Research and pedagogical strategies that attempt to foreground the salience of race in all our lives are dismissed and discounted as subjective and less scientific. That is, they are muted and mooted. Seen against the tenets of CRT we understand that giving this research credence would be an admission of the centrality of race, not just in the lives of people of color but within the unspoken and privileged norm of Whiteness. Using counter-storytelling to challenge the status quo, even though it may still be questioned, provides a way to counter the normative voice.
Counter-storytelling and positionality
Whose experience is seen as paramount when we talk about teaching and research? The race, gender, culture, class, sexual orientation and other dimensions of societal privilege and oppression of the teacher and learner significantly impact the learning environment and learning opportunities (Maher & Tetrault 1997). These aspects of one’s identity matter and are "positioned" relative to the dominant culture, which is privileged when we talk about learners, research, and teaching (Tisdell 2001). Thus curriculums (how and what is taught) are designed for the generic learner. Research based on generic issues is more likely to lead to success with publication and tenure. In both instances generic is equated with the majoritarian normative experience which privileges those with that experiential base.
Elaine’s story speaks to the impact of positionality and whiteness.
Several years ago, an African American colleague and I co-wrote a paper that was accepted at an African American pre-conference reserved for presenters who were graduate students of African descent. When one of the pre-conference originators became aware that I was a White female, a discussion ensued as to the appropriateness of my presenting at the pre-conference. Based on protocol and past practices, it was decided that I would be acknowledged as a co-researcher during the presentation but my colleague should do the presentation alone. We talked and both felt that the rules should have been made clear as we had not been told ahead of time that I could not present because I was white before we traveled the distance to present. My colleague refused to present the paper without me since we had done the piece together. She left for home the next day. The next day I spoke with the pre-conference originator who voiced the initial objection to me presenting. She explained that the pre-conference was started to provide African-American graduate students a forum to present in their space with colleagues and experienced members of the field who supported them. The pre-conference began at a time when the vast majority of presenters at the primary conference were white. I understood the reasoning behind the decision.
I believe this story fits well with the idea of positionality. It speaks to the theme of who can speak for whom, and the importance of having a safe space, but I am left at a loss for how we can move forward. Is our society still so encumbered by racism that we need separate spaces for some issues? Is this because all space is by default our (white) space and those separate spaces still need to exist? And how can we form coalitions to challenge white supremacy if we can’t listen to each other in a common space? Maybe this is the key – to have spaces where we can listen, talk, and interact respectfully but also have separate spaces until we no longer need them.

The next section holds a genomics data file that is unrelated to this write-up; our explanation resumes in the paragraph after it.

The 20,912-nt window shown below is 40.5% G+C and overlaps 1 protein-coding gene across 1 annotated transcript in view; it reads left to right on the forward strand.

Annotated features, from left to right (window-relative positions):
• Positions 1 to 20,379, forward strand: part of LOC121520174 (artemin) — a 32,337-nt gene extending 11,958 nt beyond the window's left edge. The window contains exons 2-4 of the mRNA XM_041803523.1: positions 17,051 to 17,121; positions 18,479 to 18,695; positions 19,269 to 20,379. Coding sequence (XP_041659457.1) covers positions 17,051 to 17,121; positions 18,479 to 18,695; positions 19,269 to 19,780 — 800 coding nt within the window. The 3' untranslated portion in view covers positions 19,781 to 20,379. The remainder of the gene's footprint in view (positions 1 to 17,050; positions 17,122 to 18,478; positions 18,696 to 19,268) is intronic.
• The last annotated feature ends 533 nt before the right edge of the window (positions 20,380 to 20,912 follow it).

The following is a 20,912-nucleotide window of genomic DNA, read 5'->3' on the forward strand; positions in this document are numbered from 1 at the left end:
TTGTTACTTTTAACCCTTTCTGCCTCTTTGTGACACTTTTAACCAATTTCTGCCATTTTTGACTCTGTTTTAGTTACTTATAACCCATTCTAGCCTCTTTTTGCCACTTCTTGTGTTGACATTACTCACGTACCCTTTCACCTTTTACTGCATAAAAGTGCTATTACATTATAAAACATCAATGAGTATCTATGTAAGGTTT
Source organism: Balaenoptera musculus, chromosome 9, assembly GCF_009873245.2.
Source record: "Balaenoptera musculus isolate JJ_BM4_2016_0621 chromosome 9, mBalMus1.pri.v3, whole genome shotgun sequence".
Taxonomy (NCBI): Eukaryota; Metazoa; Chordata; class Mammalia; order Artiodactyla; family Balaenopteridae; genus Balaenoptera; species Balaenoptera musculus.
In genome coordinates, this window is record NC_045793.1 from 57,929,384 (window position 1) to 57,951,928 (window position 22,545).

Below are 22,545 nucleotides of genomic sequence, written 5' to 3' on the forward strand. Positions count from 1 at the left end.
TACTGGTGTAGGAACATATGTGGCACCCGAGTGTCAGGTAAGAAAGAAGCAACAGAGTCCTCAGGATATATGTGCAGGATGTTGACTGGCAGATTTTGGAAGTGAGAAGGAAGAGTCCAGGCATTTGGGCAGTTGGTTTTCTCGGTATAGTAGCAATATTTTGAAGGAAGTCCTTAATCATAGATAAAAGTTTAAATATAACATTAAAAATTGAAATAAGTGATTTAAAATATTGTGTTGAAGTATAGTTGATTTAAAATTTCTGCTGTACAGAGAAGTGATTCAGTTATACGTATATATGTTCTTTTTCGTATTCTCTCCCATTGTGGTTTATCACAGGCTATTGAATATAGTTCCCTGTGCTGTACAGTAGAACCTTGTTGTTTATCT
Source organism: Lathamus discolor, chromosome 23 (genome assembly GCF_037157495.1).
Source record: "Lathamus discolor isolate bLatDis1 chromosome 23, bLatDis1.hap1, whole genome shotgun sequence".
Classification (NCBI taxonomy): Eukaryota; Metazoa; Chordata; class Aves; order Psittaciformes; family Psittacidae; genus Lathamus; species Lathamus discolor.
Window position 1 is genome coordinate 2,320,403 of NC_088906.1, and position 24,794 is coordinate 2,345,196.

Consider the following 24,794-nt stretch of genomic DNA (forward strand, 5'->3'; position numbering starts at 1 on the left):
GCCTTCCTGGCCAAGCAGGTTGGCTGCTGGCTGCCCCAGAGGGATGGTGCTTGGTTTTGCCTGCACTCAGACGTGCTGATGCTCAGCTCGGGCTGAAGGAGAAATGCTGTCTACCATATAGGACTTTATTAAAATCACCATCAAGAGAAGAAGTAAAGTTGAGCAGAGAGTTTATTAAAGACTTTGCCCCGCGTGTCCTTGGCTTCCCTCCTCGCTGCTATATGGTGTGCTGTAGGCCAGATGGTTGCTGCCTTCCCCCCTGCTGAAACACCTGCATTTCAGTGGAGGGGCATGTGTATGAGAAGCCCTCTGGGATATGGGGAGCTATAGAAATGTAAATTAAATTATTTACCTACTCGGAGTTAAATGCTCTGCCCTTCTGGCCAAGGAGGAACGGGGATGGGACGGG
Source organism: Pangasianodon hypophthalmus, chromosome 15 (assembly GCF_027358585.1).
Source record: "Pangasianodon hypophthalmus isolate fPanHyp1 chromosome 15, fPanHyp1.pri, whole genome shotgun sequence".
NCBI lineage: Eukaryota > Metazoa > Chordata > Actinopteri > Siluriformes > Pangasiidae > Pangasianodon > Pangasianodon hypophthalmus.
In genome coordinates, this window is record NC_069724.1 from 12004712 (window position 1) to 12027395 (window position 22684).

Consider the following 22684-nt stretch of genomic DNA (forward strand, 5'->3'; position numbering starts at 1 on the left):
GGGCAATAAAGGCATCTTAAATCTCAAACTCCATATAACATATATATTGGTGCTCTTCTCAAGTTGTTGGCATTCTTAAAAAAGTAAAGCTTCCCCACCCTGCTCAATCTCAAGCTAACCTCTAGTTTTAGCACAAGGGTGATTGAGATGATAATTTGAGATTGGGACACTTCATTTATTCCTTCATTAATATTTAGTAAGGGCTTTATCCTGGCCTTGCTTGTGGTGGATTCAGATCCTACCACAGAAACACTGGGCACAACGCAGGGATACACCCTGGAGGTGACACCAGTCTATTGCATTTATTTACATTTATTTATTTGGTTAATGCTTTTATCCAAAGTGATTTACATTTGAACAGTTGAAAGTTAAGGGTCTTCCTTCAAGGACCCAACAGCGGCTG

Counter-storytelling and authority
The usefulness of CRT as an explanatory theory is no place more powerful than when we look at what is taught and researched and who makes those decisions. Presently research topics and funding are chosen for the most part based on the mainstream academic discourse and clearly answers the questions of whose knowledge counts when we talk about how and what we know? To begin the process of changing this privilege, we must acknowledge that conversations about race are difficult. Whereas minorities frequently engage in ‘race talk’ among them(our)selves, whites rarely do (Scheurich 1993, Sleeter 1993). Whites miss opportunities to engage in a reflective and reflexive conversation about race because the topic is viewed as uncomfortable and unprofitable at best, and unimportant or irrelevant at worse. Consequently, the counter-stories of African Americans undermine the authoritative perspective of dominant white discourse that sees race as a meritless pursuit. The voice of whiteness then, as Kincheloe (1998) observes, is one of having no position from which to speak with the consequent effect that there is no standpoint in relation to blackness from which whites need to engage in self-examination. Denying the relevance of engaging in race talk amounts to an authoritative endorsement of race as an activity of ‘those people’ (people of color) that does not concern ‘us’ (whites). Even well-intentioned whites may see the concerns of blacks as being marginal since to be white is to be ‘normal’. As Sleeter, a white woman, observes (1993) whites "evade a discourse on racism to protect our own interests" (14). This exercise of power means that the absence of a white voice in conversations about race or racism protects white identity and privilege. Researchers confronted with knowledge that contradicts the norm then are confronted with the challenge of understanding and explaining it. Of course, education plays a central role in socializing both whites and blacks into accepting whiteness as normal.
Tal’s story shows how hundreds of years of one type of knowledge is so ingrained as "truth" that to even imagine an alternative is difficult for some.
I taught a class on multicultural issues in adult education. One evening we discussed the topic of the social construction of knowledge. I brought several props to illustrate the idea including a Peters Projection World map. I showed the map to students and asked them to talk about the image. Most thought it quite different from the Mercatur Projection, the usual representation of the earth. We talked about why those differences existed and why we seldom, if ever, saw the Peters Projection. (The Peters Projection represents the continents of the earth in relative proportion to each other.) Students commented how Africa seemed so large in relation to the rest of the continents. I suggested that in the traditional Mercatur projection Africa was smaller in comparison to Europe and North America and that there might be political reasons for doing so. We went on to talk about how little we know about Africa and discussed some of the reasons for this.